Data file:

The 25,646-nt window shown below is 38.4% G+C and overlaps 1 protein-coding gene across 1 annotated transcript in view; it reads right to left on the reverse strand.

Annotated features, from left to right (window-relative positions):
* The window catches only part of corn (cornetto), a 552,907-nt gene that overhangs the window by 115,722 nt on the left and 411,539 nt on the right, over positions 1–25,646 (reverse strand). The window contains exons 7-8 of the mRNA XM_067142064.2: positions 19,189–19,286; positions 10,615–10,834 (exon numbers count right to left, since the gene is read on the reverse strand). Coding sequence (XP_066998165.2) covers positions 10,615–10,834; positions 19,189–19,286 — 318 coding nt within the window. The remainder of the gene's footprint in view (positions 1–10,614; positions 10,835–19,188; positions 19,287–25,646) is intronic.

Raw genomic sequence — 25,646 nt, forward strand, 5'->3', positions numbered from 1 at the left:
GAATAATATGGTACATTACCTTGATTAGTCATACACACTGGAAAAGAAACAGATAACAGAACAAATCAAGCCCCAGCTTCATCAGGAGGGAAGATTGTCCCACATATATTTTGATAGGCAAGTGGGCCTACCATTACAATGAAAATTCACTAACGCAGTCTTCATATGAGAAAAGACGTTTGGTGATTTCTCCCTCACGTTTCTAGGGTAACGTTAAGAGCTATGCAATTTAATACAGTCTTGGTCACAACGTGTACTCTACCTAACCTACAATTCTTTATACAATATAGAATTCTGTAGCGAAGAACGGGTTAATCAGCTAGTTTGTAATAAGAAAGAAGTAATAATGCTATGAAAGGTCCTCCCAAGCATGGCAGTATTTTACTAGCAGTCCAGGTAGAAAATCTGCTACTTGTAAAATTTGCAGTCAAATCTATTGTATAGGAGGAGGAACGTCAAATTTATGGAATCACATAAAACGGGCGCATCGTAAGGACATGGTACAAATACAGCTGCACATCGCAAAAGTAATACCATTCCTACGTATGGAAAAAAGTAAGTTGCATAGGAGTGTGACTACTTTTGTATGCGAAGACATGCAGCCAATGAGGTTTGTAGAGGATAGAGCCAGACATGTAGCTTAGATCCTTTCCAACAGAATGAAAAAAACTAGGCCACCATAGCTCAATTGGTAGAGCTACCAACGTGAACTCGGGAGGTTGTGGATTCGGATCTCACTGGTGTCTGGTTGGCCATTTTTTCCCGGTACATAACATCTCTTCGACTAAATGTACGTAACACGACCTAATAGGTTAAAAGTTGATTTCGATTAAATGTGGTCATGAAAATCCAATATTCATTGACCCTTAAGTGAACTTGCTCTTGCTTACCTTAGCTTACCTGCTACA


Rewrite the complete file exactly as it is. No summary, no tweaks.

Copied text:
The 25,646-nt window shown below is 38.4% G+C and overlaps 1 protein-coding gene across 1 annotated transcript in view; it reads right to left on the reverse strand.

Annotated features, from left to right (window-relative positions):
* The window catches only part of corn (cornetto), a 552,907-nt gene that overhangs the window by 115,722 nt on the left and 411,539 nt on the right, over positions 1–25,646 (reverse strand). The window contains exons 7-8 of the mRNA XM_067142064.2: positions 19,189–19,286; positions 10,615–10,834 (exon numbers count right to left, since the gene is read on the reverse strand). Coding sequence (XP_066998165.2) covers positions 10,615–10,834; positions 19,189–19,286 — 318 coding nt within the window. The remainder of the gene's footprint in view (positions 1–10,614; positions 10,835–19,188; positions 19,287–25,646) is intronic.

Raw genomic sequence — 25,646 nt, forward strand, 5'->3', positions numbered from 1 at the left:
GAATAATATGGTACATTACCTTGATTAGTCATACACACTGGAAAAGAAACAGATAACAGAACAAATCAAGCCCCAGCTTCATCAGGAGGGAAGATTGTCCCACATATATTTTGATAGGCAAGTGGGCCTACCATTACAATGAAAATTCACTAACGCAGTCTTCATATGAGAAAAGACGTTTGGTGATTTCTCCCTCACGTTTCTAGGGTAACGTTAAGAGCTATGCAATTTAATACAGTCTTGGTCACAACGTGTACTCTACCTAACCTACAATTCTTTATACAATATAGAATTCTGTAGCGAAGAACGGGTTAATCAGCTAGTTTGTAATAAGAAAGAAGTAATAATGCTATGAAAGGTCCTCCCAAGCATGGCAGTATTTTACTAGCAGTCCAGGTAGAAAATCTGCTACTTGTAAAATTTGCAGTCAAATCTATTGTATAGGAGGAGGAACGTCAAATTTATGGAATCACATAAAACGGGCGCATCGTAAGGACATGGTACAAATACAGCTGCACATCGCAAAAGTAATACCATTCCTACGTATGGAAAAAAGTAAGTTGCATAGGAGTGTGACTACTTTTGTATGCGAAGACATGCAGCCAATGAGGTTTGTAGAGGATAGAGCCAGACATGTAGCTTAGATCCTTTCCAACAGAATGAAAAAAACTAGGCCACCATAGCTCAATTGGTAGAGCTACCAACGTGAACTCGGGAGGTTGTGGATTCGGATCTCACTGGTGTCTGGTTGGCCATTTTTTCCCGGTACATAACATCTCTTCGACTAAATGTACGTAACACGACCTAATAGGTTAAAAGTTGATTTCGATTAAATGTGGTCATGAAAATCCAATATTCATTGACCCTTAAGTGAACTTGCTCTTGCTTACCTTAGCTTACCTGCTACA